Understanding Data Quality Best Practices

We all know that data is the lifeblood of an organization. And for IT operations, data is the key to keep things going. However you could have all the data in the world, but if it’s poorly managed, it’ll be useless to you and your organization. Consider this from a recent IDC report:

“IDC believes that effective data management and analysis optimizes service delivery by consolidating an ever-expanding universe of data types; unifying the data so that it is of value across the enterprise; fostering an evidence-based service delivery environment; and safeguarding privacy and security at the enterprise level.”

– Alison Brooks, IDC research vice president

So, what happens when your data is poorly managed and messy? Poor data quality can lead to inaccurate analysis, misaligned strategies, and lost opportunities. Therefore, it is essential to define data quality and follow data quality best practices to ensure that the data is accurate, complete, and consistent. In this blog post, we will explain data quality best practices and how to define data quality.

IT Operations Data Quality Best Practices

Data quality best practices are guidelines that IT operations leaders and businesses can follow to ensure that their data is accurate, complete, and consistent. Take a look at these top five best practices:

  1. Data Profiling: Data profiling involves analyzing data from different sources and identifying any errors, inconsistencies, or missing data that could affect the quality of insights drawn from it. Data profiling helps identify patterns and relationships in the data, enabling businesses to understand their customers and business better.
  2. Data Cleansing: Data cleansing involves identifying and correcting errors, inconsistencies, and missing data. Data cleansing ensures that the data is accurate, complete, and reliable. By removing incorrect or incomplete data, businesses can prevent it from influencing their analysis and decision-making.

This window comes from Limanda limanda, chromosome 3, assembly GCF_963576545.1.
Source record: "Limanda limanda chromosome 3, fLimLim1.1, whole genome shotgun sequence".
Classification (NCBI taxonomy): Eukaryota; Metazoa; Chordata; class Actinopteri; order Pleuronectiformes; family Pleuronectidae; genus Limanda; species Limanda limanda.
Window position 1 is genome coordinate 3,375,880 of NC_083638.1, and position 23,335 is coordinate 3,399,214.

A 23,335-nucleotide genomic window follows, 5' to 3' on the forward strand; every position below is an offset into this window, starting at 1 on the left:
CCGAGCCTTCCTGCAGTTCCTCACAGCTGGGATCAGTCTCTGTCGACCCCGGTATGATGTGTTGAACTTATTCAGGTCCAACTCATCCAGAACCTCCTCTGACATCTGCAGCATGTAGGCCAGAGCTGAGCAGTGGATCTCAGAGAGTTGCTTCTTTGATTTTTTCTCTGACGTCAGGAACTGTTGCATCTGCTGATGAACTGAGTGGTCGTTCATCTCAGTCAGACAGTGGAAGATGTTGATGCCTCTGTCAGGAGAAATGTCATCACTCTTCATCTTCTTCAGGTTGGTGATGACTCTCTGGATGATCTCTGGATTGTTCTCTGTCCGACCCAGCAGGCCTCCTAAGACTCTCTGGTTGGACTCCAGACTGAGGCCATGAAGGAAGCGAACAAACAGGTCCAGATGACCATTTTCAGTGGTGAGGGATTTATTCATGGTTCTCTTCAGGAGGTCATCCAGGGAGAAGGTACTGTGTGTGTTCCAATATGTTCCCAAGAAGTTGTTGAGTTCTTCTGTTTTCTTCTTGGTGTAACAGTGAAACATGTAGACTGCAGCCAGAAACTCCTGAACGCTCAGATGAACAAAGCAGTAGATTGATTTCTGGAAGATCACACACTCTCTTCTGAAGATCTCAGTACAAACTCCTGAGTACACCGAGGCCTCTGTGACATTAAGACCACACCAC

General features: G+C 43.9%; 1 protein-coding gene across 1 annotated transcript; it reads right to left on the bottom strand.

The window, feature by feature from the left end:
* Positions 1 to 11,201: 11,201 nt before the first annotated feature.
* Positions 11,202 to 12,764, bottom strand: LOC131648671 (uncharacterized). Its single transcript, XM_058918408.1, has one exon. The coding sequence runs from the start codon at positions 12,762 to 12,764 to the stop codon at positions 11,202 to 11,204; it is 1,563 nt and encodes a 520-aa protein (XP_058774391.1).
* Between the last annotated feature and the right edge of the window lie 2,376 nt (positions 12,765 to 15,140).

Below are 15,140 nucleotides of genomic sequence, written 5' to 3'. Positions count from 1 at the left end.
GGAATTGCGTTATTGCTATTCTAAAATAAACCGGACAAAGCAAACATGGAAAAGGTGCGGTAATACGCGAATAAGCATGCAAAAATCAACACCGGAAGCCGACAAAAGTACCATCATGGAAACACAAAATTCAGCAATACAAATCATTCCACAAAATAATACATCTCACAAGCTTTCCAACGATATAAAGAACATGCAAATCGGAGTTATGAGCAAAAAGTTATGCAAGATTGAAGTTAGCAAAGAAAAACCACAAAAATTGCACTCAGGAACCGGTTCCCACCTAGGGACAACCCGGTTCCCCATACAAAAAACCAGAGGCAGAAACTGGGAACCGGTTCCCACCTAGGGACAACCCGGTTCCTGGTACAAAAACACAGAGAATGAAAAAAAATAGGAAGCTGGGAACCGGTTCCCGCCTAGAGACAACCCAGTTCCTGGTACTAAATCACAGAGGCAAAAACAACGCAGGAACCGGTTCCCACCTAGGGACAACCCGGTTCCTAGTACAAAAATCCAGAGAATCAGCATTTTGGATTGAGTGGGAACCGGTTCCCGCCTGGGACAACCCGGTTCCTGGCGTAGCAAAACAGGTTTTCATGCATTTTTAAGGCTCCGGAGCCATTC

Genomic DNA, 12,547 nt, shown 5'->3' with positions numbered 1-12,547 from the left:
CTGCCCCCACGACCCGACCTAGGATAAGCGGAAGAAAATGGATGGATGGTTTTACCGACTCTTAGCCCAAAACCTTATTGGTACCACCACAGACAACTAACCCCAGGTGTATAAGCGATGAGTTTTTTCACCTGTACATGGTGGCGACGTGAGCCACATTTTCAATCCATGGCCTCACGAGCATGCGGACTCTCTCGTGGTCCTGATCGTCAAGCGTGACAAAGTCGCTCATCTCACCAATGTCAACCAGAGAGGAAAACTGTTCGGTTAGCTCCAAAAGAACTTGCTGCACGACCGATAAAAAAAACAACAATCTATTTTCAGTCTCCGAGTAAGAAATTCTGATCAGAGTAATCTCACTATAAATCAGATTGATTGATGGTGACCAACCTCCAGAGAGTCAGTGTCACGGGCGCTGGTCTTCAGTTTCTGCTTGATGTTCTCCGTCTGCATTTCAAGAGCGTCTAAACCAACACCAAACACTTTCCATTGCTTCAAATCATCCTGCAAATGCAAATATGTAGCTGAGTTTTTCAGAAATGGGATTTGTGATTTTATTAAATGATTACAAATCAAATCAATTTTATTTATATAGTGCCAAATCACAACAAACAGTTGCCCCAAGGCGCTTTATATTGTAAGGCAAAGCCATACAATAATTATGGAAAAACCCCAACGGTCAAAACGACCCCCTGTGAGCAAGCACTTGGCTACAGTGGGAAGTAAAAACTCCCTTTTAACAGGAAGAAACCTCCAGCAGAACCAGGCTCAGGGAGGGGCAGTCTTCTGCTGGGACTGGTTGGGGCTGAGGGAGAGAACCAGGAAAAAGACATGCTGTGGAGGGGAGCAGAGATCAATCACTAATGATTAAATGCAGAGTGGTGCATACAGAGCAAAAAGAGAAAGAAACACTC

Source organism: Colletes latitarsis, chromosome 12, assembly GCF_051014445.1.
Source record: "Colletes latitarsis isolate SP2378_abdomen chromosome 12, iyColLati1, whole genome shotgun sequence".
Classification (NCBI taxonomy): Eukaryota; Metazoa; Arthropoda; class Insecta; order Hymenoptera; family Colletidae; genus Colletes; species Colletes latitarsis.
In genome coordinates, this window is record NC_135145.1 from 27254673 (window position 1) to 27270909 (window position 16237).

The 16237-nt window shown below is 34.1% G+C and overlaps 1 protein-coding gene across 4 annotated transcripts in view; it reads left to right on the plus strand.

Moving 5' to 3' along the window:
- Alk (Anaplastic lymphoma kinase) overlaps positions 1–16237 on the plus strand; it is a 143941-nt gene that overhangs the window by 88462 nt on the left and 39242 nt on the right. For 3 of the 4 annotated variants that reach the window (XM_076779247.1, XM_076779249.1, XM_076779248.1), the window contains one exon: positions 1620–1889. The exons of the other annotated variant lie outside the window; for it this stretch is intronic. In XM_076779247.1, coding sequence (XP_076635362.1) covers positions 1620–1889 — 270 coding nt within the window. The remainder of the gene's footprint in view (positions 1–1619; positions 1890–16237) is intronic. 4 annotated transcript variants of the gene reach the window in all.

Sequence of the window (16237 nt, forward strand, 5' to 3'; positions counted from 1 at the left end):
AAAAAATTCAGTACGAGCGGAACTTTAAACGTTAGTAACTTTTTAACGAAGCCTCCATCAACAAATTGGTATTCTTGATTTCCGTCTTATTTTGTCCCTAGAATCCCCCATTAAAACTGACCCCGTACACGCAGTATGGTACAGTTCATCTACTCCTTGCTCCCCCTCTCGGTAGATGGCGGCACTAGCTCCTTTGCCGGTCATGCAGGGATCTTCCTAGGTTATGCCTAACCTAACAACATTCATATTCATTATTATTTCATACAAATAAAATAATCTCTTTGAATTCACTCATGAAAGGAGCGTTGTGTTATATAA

3. Data Governance: Data governance involves managing the availability, usability, integrity, and security of data. Data governance establishes policies, procedures, and controls to ensure data is used appropriately and protected from unauthorized access or use. Data governance also establishes roles and responsibilities for data management and ensures that the organization complies with relevant regulations and standards.
  4. Data Integration: Data integration involves combining data from different sources to create a unified view of the data. Data integration ensures that data is consistent and up-to-date across different systems. By creating a standard data model, businesses can analyze data more effectively and make better-informed decisions.
  5. Data Quality Metrics: Data quality metrics are used to measure the data quality. These metrics should align with the data quality requirements and be measurable, achievable, and relevant. By establishing data quality metrics, businesses can monitor the effectiveness of their data quality program and make continuous improvements.

How to Define Data Quality

Businesses need to identify the key data elements and their characteristics to define data quality. The four key attributes of data quality are:

  1. Accuracy: Accuracy refers to the degree to which data reflects the actual state of affairs. Accurate data is free from errors, inconsistencies, and biases.
  2. Completeness: Completeness refers to the degree to which data is complete and includes all necessary information. Complete data is free from missing or incomplete data.
  3. Consistency: Consistency refers to the degree to which data is consistent across different sources. Consistent data uses standard formats, field names, and data entry conventions.
  4. Relevance: Relevance refers to the degree to which data is relevant for its intended use. Relevant data is aligned with business objectives and is useful for making informed decisions.

By defining these key characteristics, businesses can establish clear expectations for data quality and ensure that everyone in the organization understands the importance of data quality.

Getting started with data quality

Messy data won’t do anyone any good. Data quality is crucial for businesses and IT operations leaders to make informed decisions, improve operational efficiency, and enhance customer satisfaction.

For IT ops leaders, data quality best practices include data profiling, data cleansing, data governance, data integration, and data quality metrics. By following these best practices, businesses and IT Ops pros can ensure that their data is accurate, complete, and consistent.

Here’s the other big piece of advice. Do not wait until your data quality starts to be impacted. Once you start noticing problems in the data engine, you might already be fighting an upstream battle. TFORM’s data experts know the difference between clean and usable data and data sets requiring fine-tuning. Reach out to our team today to ensure your business and IT operations people have the highest quality data to operate in an optimal environment.

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